Another head-scratcher was “multiple breast fiction”. Is there a genre of erotica dedicated to fantasy involving more than the usual allotment of breasts? Or was this written by a person who does not know or believe that women are endowed with two breasts? More importantly, how did my blog pop up under this search term?
To sum up this category for today, I’ll add the possibly unfortunate search term, “Alaina smells”. I’d like to think that this Googler was trying to find an essay I wrote about bad smells, but there’s also the troubling possibility that “Alaina smells” is someone’s opinion.
A second category brings a fascinating range of stories to life: Long Search Terms.
“a man bought a goldfish in a petshop. upon returning home, he put the goldfish in a bowl of recently boiled water that has been cooled quickly. a few minutes later the fish was dead. explain what happened to the fish”.
I would dearly love to know the source of this inquiry. Is some student cheating on a biology test’s curiously sadistic question? Or is this simply the plea of a heartbroken would-be fish owner seeking answers?
Or try this one:
“just saw a commercial saying that if my kids eat fruit snacks, a kid in africa might get a laptop. wouldn’t it make more sense if I buy a laptop, africa kids would get fruit snacks?”
I am picturing a suburban housewife ashamed to voice her musings on “africa kids” to anyone else in the neighborhood, but turning hopefully to the internet to see if anyone else had privately noticed how bizarre it was that American kids should get fruit snacks while African kids got laptops – shouldn’t it be the other way around?
Then there are the Questions or statements that I wish I could answer personally.
One is “surname Mabaso in English”. Guess what: it’s “Mabaso”.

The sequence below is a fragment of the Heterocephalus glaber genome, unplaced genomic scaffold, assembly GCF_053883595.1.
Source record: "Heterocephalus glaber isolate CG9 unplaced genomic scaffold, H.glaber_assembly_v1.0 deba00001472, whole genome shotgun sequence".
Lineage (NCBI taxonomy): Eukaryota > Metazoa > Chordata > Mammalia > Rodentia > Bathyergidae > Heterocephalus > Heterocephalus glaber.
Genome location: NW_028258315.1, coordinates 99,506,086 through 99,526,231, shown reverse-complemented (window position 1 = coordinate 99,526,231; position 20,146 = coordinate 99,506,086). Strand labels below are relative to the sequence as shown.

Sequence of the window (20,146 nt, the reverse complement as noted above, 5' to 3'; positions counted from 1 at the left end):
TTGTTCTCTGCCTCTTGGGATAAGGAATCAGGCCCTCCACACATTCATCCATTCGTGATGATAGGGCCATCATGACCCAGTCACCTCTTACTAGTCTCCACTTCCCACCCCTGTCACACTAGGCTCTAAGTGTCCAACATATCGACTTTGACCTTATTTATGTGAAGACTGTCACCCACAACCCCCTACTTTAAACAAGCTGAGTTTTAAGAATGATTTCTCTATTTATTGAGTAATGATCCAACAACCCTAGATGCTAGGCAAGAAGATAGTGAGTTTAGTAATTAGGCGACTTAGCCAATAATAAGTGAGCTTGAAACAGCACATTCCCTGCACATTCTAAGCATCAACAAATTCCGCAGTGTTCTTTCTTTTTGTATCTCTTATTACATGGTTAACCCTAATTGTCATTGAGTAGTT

Also, to all the people searching for “good morning translated to Tsonga”: it’s avuxeni.
Another is “What age can you sell goldfish fry” or “how old are goldfish before you can sell them”.
Despite pet stores that would lead you to believe that goldfish are, in fact, a salable item, the answer to this question, for the home aquarium-keeper, is your home-hatched goldfish will never reach an age at which they can be sold to anyone. If you can wheedle your friends into adopting a few of your goldfish fry for free, you should count yourself lucky.
To the person who Googled “What does Alaina want for her birthday”: I would like the 2008 miniseries version of “Sense and Sensibility”.
Just check in with the other readers before you buy it, I need only one copy.
To the person Googling “what is the solution to the story peanut butter rhino”: if you simply want to know how the book ends, the sandwich is stuck to his ass. If you’re wondering how such an inane storybook made it on the market, I have no answer.
There are also the Terrifying search terms, namely “Large clear centipede Philadelphia”, “centipede clear feathery legs” and “Worst centipede real”. Pretty many people are Googling centipedes and we all now know we’re not alone in our fears. Worst of all: “scutigera coleoptrata giant” and “Scutigera Coleoptrata bite”.
More enjoyable are Fun imaginary scenarios, like “Female hans solo” or “Stinkybugs go to camp”.
Of course, there are also many mildly embarrassing or intriguing Sex-related searches.